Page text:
Marihuana and the Law;
- By Andrew T. Weil,
Originally published: May 13, 1966 | Probably, the Federal Bureau of Narcotics and Timothy F. Leary are looking forward with equal anticipation to Leary's upcoming appeal of his recent conviction for "transporting and failing to pay tax on" less than half an ounce of marihuana. The Bureau will welcome a test case because it believes the drug to be an unequivocal menace and resents propaganda to the contrary. Leary will be happy to have at last a national forum in order to preach to all his Less-Harmful-Than-Alcohol doctrine about the very same stuff.
Marihuana, as everyone should know by now, is a crude preparation of the leaves, stems, and flowering tops of the female hemp plant--Cannabis sativa. Cannabis (accented on the first syllable, like "Canada") is a common roadside weed, bound to be growing on some vacant lot within a mile of your home. The quality of a Cannabis product depends upon its resin content; compared to hashish (the pure, dried resin) and ganja (flowering tops only of specially cultivated plants)--neither available in this part of the world--marihuana is a sort of cubscout variety of hemp. Yet even with its scant amount of resin, marihuana, when smoked or eaten, can provoke bizarre, highly variable symptoms of narcotic intoxication.
A romantic history of Cannabis would include mention of the fanatic Moslem sect of Hashashins (or "Assassins")--who murdered under its influence--and of writers like Baudelaire, Dumas, and some of our contemporaries who have found in it creative inspiration. A less romantic history might chronicle the squalid introduction of Cannabis into the United States by Mexican immigrants and migrant laborers in the South.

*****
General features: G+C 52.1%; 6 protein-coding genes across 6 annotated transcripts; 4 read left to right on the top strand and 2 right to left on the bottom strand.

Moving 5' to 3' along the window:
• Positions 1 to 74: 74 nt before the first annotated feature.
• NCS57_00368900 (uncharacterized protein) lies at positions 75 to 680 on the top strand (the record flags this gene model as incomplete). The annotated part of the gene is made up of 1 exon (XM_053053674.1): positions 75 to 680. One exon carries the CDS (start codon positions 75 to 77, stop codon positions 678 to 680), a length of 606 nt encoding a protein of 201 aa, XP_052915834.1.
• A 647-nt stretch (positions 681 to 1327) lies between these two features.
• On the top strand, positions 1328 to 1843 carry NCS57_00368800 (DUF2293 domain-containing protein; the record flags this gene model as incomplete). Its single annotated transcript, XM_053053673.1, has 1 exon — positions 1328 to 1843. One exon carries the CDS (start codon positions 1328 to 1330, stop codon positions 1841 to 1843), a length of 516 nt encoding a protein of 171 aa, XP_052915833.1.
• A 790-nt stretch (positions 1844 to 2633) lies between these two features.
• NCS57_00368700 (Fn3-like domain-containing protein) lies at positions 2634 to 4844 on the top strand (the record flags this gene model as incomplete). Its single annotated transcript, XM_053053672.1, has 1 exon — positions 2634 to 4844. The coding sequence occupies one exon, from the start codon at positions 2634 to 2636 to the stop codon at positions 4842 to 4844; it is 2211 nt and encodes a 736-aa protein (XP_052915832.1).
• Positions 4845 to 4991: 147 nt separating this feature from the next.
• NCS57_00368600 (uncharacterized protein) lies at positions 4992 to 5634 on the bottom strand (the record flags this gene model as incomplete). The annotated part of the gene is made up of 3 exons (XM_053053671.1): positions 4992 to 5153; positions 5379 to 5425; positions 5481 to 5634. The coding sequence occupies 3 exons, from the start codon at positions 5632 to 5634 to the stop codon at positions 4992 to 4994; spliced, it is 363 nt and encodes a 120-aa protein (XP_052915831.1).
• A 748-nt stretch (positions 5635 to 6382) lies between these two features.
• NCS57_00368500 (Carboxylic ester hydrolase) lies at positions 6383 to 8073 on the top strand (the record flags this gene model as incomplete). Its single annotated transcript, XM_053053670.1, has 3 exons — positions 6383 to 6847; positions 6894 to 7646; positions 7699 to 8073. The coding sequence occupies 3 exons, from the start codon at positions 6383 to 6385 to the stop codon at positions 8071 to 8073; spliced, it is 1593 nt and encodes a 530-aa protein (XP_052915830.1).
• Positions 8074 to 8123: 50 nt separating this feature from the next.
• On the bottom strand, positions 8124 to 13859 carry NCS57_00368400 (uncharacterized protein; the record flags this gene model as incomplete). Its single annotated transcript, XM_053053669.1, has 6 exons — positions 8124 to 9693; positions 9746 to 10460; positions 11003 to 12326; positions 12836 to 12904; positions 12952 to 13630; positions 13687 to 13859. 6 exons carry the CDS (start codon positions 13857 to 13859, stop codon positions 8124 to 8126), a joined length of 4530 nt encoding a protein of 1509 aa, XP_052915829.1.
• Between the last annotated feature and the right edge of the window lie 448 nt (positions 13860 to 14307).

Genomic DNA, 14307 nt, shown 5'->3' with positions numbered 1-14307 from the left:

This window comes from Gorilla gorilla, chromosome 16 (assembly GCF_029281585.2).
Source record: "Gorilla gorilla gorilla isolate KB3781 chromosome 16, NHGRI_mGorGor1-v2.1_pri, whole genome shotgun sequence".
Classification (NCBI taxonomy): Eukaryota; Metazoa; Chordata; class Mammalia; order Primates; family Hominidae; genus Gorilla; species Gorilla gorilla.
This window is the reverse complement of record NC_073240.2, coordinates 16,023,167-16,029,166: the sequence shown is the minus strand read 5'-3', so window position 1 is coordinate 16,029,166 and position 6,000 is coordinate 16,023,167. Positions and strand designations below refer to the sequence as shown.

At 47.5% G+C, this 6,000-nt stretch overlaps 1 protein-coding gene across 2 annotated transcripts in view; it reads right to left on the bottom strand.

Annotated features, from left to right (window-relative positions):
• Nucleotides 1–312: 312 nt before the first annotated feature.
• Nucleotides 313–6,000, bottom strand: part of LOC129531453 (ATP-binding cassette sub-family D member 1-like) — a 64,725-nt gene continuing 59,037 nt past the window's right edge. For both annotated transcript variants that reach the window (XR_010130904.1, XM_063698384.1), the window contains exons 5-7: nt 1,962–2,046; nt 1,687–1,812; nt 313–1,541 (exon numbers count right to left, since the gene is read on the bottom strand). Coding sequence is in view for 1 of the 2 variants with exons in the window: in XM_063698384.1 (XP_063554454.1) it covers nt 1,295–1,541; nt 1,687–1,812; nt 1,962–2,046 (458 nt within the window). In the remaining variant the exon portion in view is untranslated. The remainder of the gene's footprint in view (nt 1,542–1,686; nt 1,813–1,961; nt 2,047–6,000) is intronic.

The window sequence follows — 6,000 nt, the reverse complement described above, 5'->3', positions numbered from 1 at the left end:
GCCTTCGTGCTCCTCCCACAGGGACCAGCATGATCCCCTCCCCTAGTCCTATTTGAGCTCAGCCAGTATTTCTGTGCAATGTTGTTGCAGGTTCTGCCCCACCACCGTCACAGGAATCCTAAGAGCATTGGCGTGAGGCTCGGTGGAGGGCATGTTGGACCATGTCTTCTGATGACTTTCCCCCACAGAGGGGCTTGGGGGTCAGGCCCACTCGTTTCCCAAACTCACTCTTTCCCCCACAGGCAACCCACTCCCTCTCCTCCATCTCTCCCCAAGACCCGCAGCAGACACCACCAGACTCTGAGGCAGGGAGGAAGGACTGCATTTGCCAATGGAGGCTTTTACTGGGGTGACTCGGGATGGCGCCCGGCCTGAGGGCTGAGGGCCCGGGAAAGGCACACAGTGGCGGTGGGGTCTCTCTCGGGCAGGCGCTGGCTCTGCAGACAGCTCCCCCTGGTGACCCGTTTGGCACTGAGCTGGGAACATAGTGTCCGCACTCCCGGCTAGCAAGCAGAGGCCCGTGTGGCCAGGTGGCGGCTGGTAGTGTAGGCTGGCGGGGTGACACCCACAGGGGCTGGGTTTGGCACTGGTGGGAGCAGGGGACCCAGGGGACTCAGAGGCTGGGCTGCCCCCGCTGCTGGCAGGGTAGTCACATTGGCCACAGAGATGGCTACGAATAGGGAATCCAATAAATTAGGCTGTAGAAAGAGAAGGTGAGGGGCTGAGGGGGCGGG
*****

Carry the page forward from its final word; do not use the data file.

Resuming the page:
It seems astonishing that marihuana was virtually unknown in this country before the 1930's. In a short time it spread north to urban centers where it became popular among jazz musicians, homosexuals, and criminals. Then a lurid press campaign against the "weed of madness" roused the public to indignation over murders, rapes, infanticides, and all manner of heinous crimes supposedly committed under its influence. The most significant outcome of the resulting hysteria over the Marihuana Menace was the 1937 Marihuana Tax Act, which empowered the Treasure Department and its Bureau of Narcotics to control traffic in Cannabis.
Ever since, the Bureau has treated marihuana as harshly as the opiates and contain, shouting down all opposition to its contentions that the drug 1) cause addition, 2)leads to violence, criminal acts and insanity, and 3)induces users to move up to heroin.
I wonder to what extent the dismal public image of marihuana is a consequence of its route of entry. The medieval Assassins made Cannabis known as a plant that inspired fierce courage. Baudelaire gave it credit for being a gateway to worlds of visionary delight. But the wretched people who brought it to us--people who had high rates of crime and insanity to begin with--used it only to counteract the misery of their lives. Perhaps marihuana has been judged guilty by association.